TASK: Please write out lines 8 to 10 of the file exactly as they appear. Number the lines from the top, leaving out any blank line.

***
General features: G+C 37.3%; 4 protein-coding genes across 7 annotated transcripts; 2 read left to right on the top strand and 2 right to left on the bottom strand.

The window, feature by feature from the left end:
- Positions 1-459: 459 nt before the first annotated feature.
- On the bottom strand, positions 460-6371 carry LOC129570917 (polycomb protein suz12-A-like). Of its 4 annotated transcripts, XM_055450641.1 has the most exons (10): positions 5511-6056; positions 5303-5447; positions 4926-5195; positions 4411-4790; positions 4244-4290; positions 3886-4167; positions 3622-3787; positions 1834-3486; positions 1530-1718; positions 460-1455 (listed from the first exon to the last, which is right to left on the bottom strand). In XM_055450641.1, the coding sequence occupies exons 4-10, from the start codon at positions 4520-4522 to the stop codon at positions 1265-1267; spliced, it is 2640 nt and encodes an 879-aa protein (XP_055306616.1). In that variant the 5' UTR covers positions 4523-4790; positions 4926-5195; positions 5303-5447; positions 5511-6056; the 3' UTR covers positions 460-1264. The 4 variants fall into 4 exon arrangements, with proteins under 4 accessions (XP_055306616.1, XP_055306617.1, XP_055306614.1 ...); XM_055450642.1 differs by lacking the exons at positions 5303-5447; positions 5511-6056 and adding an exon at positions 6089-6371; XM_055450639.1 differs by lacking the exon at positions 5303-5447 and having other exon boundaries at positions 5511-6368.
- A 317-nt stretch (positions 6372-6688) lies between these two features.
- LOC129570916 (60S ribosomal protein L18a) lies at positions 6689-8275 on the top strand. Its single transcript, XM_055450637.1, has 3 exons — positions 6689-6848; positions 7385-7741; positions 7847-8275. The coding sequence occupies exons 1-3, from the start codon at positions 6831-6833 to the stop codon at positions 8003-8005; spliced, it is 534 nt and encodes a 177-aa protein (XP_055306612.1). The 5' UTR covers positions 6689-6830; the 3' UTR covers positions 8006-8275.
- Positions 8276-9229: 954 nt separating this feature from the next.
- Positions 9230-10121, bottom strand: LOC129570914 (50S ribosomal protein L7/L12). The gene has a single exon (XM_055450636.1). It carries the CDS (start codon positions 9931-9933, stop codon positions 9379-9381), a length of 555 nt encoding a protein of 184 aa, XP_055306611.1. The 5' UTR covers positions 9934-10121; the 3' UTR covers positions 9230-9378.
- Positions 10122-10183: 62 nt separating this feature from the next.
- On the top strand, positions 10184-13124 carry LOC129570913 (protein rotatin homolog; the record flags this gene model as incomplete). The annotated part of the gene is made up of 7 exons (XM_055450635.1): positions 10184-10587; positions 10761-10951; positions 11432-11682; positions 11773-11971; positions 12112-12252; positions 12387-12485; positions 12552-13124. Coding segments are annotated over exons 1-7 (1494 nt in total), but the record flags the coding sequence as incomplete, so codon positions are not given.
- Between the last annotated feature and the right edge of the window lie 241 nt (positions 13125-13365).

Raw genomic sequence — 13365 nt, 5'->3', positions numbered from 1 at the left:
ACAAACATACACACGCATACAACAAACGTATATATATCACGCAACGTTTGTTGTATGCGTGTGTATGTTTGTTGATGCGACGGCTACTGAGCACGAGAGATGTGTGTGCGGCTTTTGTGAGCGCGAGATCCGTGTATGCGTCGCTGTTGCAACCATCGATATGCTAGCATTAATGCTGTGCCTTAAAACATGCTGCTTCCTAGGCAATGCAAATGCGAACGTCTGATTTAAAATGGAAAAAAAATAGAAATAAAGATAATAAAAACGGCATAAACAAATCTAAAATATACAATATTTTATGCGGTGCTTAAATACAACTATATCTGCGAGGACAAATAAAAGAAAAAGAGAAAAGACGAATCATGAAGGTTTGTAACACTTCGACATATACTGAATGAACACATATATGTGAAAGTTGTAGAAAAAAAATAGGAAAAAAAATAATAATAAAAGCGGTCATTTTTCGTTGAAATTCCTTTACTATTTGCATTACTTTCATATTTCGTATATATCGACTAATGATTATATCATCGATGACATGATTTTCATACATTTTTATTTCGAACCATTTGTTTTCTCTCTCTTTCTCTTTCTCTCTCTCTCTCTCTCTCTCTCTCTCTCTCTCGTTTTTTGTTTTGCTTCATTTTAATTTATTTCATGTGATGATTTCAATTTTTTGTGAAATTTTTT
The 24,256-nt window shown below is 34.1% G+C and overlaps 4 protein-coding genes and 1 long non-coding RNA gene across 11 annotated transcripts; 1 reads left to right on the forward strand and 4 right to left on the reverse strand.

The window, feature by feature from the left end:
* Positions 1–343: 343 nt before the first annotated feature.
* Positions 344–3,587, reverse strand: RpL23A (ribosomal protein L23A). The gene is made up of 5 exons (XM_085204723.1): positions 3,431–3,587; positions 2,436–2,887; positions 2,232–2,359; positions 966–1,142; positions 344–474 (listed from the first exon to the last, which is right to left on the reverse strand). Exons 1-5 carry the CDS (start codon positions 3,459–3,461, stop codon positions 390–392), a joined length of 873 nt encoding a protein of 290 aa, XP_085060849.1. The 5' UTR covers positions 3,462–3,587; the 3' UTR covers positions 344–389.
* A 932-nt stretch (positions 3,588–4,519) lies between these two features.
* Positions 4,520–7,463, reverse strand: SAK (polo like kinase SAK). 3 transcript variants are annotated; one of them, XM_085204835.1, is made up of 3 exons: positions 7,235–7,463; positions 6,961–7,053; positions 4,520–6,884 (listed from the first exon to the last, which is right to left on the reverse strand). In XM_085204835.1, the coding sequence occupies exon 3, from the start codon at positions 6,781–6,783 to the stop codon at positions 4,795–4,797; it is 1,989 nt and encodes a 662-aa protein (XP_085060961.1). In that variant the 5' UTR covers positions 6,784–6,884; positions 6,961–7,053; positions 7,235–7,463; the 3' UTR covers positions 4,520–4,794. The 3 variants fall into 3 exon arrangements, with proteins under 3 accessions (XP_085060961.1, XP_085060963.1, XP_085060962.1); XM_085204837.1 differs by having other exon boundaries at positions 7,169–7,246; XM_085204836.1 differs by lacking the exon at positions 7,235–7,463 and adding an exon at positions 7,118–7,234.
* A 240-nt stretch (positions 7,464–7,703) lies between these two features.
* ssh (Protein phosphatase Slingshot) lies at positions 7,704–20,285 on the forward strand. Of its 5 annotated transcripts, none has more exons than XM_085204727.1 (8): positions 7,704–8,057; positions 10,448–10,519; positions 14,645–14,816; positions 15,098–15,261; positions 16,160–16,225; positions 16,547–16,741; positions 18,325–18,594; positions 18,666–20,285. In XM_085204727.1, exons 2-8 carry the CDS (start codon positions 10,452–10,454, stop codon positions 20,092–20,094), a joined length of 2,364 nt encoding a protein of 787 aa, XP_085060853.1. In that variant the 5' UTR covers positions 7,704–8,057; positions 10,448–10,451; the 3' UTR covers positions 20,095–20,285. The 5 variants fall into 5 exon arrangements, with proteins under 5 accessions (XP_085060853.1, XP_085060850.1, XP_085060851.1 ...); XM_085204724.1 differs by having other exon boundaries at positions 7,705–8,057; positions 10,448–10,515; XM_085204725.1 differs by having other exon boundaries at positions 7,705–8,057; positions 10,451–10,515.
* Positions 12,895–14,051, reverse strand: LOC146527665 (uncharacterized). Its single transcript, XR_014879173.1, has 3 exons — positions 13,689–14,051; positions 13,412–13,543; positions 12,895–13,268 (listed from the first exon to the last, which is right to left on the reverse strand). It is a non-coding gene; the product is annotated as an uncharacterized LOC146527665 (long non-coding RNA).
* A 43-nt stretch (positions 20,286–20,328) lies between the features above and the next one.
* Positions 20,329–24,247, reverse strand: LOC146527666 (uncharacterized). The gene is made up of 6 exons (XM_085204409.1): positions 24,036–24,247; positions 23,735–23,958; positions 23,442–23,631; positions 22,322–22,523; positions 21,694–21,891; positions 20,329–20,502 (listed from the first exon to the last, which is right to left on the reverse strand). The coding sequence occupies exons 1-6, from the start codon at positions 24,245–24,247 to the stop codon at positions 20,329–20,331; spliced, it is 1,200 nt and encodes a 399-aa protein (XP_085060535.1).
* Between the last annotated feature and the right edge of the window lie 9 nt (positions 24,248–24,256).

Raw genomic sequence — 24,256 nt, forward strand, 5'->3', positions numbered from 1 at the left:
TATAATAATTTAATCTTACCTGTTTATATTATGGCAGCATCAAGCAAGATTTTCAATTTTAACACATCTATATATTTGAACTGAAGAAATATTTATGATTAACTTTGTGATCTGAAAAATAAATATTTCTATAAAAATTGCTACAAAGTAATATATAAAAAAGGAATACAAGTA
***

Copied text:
- Positions 9230-10121, bottom strand: LOC129570914 (50S ribosomal protein L7/L12). The gene has a single exon (XM_055450636.1). It carries the CDS (start codon positions 9931-9933, stop codon positions 9379-9381), a length of 555 nt encoding a protein of 184 aa, XP_055306611.1. The 5' UTR covers positions 9934-10121; the 3' UTR covers positions 9230-9378.
- Positions 10122-10183: 62 nt separating this feature from the next.
- On the top strand, positions 10184-13124 carry LOC129570913 (protein rotatin homolog; the record flags this gene model as incomplete). The annotated part of the gene is made up of 7 exons (XM_055450635.1): positions 10184-10587; positions 10761-10951; positions 11432-11682; positions 11773-11971; positions 12112-12252; positions 12387-12485; positions 12552-13124. Coding segments are annotated over exons 1-7 (1494 nt in total), but the record flags the coding sequence as incomplete, so codon positions are not given.